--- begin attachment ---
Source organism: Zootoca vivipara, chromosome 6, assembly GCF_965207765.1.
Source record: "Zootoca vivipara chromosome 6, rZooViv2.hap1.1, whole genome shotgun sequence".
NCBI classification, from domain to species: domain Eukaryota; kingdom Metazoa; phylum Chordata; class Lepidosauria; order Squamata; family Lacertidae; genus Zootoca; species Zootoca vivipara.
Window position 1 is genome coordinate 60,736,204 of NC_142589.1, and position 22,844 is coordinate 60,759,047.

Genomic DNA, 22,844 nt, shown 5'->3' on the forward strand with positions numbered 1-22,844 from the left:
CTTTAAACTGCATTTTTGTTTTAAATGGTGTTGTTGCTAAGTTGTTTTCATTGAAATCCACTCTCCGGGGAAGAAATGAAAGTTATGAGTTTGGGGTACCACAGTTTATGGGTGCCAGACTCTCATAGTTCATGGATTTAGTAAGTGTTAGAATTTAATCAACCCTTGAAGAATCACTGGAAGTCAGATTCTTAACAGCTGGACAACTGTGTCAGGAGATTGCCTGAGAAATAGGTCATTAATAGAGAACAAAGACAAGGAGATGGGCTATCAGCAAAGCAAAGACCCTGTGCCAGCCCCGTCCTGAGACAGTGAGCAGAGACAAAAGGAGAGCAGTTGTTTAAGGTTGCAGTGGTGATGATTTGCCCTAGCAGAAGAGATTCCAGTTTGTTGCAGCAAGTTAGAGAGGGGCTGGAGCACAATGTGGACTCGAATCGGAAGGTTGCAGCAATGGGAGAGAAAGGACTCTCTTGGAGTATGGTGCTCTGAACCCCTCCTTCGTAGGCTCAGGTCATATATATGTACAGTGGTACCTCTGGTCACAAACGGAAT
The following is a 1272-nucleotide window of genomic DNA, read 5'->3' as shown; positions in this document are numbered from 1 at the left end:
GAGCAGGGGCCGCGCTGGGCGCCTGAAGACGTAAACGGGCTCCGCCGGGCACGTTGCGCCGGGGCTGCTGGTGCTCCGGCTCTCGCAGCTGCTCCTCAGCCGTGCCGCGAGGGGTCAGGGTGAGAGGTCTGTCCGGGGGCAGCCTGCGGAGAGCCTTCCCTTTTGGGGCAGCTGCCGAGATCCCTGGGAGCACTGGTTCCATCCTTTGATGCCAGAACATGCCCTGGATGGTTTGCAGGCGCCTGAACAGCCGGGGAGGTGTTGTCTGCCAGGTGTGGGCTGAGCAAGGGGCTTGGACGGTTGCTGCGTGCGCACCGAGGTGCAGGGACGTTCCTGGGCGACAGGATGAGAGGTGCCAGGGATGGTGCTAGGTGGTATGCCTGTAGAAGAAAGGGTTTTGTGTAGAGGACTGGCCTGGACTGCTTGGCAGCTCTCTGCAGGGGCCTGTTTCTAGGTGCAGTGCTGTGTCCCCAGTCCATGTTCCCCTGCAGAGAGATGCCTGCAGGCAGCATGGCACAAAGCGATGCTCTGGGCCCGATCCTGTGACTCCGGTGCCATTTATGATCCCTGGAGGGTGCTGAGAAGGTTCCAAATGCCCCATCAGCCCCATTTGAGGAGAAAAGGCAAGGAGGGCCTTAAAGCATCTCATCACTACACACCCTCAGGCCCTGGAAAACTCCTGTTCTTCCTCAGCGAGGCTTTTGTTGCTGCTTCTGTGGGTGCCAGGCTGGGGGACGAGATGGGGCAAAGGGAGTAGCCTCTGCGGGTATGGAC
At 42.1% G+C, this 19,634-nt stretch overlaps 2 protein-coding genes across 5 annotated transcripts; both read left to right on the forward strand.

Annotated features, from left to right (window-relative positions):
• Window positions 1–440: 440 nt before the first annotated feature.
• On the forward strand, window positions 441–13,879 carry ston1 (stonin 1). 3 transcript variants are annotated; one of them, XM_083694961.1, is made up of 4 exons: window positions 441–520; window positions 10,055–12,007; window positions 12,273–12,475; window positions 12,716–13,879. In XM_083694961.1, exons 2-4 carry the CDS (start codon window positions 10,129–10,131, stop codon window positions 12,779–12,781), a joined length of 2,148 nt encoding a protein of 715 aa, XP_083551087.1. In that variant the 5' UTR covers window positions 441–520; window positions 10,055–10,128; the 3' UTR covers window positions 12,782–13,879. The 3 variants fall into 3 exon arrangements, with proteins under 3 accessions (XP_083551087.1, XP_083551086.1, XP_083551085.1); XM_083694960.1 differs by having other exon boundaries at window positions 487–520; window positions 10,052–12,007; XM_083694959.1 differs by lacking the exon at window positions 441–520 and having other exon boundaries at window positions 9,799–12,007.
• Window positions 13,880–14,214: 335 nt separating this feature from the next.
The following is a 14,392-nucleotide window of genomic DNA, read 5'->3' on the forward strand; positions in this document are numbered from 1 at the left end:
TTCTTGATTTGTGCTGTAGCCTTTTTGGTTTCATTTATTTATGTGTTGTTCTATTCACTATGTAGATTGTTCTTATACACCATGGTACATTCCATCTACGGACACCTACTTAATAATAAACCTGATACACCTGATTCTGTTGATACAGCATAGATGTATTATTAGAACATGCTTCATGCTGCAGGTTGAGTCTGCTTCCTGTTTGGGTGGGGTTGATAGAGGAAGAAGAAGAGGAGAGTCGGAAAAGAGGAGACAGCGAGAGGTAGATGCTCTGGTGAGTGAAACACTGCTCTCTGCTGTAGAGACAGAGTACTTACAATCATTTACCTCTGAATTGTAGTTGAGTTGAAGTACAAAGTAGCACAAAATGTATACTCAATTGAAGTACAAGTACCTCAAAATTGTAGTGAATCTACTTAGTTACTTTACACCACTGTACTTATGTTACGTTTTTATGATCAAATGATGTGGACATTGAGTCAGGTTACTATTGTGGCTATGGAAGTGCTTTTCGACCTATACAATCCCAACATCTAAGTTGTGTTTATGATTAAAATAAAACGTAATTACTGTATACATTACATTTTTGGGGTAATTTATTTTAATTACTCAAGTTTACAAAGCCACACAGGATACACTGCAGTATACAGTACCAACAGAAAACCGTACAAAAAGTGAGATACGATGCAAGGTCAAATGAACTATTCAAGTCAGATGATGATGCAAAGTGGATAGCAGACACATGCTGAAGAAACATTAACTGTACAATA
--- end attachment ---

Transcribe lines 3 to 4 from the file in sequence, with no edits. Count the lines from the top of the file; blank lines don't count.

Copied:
NCBI classification, from domain to species: domain Eukaryota; kingdom Metazoa; phylum Chordata; class Lepidosauria; order Squamata; family Lacertidae; genus Zootoca; species Zootoca vivipara.
Window position 1 is genome coordinate 60,736,204 of NC_142589.1, and position 22,844 is coordinate 60,759,047.